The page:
14. I think we should all chip in and get Widder a dozen flannel shirts in the worst possible color and pattern combinations. And maybe a couple of ties too!
    4 points
  15. I'm in my deer stand now hoping for a yote..
    4 points
  16. Here in the PRK, most of the feral hogs attend Berkeley and major in Women's Studies.
    4 points
  17. Plumbers and Electricians can make a good living, but Electricians seem to be a happier bunch. Every plumber I have ever known had this weird depression about them. They also must have been “nose blind”. They didn’t smell so good. A few years back I had an opportunity to talk with some young men that were graduating high school. 2 were going to college to study computers and computer science. They were picking on the other kid that was with them about his choice of vocation. Being me, I asked kid number 3 what his plan was. He said “I think I am going to go up to the IBEW Union Office and sign up to be an apprentice electrician.” The other two kids made some comments about how kid #3 could come wire the new patio sound system up by their pool someday. I told kid 3 he was making a very good move. Kid 1 and 2 wanted to know why? I said, “Well, first off, you can’t swing a dead cat and not hit some joker with some type of computer degree. Second, the market is saturated with computer geeks. Third, this young man (#3) will start out making money while learning his trade. As soon as he signs up he will more than likely start working after some training and as he progresses so will his paychecks. By the time you get your BS he will be an electrician making around 80 grand a year with overtime and by the time you two finally get a real job he’ll be pulling down 6 figures.” #1 & #2 just stared at me incredulously. #3 smiled. Then I said “The nice thing is you guys will still get to see each other at your place of work.” #1 said “Yeah? Why is that?” I said “Because he will be dropping by Starbucks every day to get his coffee on his way to work. You two can partner up on the same shift as baristas, so you’ll have that going for you.” That shut em up! Boy #3 gave me a fist bump as I walked away.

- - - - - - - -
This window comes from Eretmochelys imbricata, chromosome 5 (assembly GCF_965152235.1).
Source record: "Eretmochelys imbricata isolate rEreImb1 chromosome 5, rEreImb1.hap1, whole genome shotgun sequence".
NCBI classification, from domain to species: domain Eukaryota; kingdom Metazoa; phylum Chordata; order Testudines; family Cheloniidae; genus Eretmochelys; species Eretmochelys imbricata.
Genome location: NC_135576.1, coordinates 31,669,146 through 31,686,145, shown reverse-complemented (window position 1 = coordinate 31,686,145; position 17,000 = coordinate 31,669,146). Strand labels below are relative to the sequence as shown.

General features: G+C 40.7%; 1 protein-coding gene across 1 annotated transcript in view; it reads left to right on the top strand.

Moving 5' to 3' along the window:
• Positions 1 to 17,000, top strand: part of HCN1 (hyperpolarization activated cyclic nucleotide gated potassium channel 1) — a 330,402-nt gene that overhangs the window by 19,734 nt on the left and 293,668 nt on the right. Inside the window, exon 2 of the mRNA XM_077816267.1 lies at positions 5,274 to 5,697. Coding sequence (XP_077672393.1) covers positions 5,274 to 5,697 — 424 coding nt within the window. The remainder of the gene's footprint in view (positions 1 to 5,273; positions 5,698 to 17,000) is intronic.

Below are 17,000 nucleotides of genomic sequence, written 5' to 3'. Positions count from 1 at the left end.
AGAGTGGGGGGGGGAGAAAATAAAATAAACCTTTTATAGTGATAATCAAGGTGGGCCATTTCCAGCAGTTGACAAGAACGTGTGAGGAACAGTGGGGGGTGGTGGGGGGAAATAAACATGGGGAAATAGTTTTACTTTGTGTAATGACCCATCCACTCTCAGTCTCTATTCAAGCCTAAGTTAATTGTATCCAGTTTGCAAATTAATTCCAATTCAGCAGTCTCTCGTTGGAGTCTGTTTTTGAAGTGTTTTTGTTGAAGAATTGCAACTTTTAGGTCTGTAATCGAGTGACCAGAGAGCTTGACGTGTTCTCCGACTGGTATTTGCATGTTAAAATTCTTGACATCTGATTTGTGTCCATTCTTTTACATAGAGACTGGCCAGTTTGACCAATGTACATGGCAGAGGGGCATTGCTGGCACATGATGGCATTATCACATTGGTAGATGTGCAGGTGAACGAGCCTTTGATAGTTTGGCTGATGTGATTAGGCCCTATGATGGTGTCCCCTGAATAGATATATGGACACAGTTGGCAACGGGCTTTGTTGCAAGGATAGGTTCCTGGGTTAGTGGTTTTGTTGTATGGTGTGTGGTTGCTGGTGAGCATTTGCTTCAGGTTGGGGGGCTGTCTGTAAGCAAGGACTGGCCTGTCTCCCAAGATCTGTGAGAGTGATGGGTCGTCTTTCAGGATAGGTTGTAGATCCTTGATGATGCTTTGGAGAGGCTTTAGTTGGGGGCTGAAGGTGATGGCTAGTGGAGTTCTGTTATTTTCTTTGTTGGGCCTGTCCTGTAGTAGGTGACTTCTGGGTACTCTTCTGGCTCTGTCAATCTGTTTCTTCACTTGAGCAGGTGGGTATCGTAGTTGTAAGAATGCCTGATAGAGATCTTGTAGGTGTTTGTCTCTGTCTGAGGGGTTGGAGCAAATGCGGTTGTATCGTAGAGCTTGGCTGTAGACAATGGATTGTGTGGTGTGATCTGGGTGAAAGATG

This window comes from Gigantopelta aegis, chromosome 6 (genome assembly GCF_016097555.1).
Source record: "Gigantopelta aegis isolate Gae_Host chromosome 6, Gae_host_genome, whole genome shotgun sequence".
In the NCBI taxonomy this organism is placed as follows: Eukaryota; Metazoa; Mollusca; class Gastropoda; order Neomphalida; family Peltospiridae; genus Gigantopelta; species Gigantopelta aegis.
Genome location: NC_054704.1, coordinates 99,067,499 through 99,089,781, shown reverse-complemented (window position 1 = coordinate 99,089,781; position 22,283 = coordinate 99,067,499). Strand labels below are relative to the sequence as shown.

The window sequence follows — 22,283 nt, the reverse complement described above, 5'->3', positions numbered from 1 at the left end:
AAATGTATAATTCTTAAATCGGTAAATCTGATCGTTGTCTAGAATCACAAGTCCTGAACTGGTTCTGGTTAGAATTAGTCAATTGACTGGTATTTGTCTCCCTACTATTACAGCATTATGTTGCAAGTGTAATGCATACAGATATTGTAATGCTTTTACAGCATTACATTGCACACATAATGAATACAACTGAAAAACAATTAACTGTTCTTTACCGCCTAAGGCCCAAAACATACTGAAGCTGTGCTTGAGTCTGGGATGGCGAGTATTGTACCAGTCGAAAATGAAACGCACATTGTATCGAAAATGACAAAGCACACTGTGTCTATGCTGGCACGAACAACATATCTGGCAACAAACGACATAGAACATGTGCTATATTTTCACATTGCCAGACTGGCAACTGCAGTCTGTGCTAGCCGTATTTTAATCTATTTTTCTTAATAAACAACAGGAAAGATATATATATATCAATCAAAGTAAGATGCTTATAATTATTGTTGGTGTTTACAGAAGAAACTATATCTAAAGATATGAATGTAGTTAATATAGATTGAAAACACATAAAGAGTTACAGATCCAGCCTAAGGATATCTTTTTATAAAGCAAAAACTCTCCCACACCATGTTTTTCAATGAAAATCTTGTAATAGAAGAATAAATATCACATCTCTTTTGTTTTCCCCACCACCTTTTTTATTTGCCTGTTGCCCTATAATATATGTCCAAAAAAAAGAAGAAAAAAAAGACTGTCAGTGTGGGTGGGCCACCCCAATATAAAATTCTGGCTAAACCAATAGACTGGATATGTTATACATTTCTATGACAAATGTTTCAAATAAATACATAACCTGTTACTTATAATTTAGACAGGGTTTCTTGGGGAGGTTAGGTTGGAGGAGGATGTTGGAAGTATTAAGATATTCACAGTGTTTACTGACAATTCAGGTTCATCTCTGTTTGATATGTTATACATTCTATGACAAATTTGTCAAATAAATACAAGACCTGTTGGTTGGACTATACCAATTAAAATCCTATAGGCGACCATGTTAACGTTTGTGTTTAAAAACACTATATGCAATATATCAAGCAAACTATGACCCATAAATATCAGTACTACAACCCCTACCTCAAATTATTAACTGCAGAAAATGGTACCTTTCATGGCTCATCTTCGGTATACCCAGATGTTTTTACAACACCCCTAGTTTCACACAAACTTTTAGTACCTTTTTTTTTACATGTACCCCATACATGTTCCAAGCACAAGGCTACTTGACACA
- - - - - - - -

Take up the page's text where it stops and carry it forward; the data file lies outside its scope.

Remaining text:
4 points
  18. "When a hobo told Andy he should just let Opie "decide for himself" how he wanted to live… He had these words of Mayberry wisdom. "No, I'm afraid it don't work that way. You can't let a young’n decide for himself. He'll grab at the first flashy thing with shiny ribbons on it. Then, when he finds out there's a hook in it, it's too late. Wrong ideas come packaged with so much glitter that it's hard to convince them that other things might be better in the long run. All a parent can do is say 'Wait' and 'Trust me' and try to keep temptation away." Somehow... we have lost this basic truth."
    3 points
  19. We have a seven generation Idaho ranch We do a.lot of horse packing for elk I have cooked in cast iron since.childhood I also compete in Dutch oven contests. I enjoy Wagner and Griswold but mostly use Lodge. Lodge has outstanding service, multiples of parts. Lids and stuff I.use hot water, scrubbies and Crisco
    3 points
  20. 3 points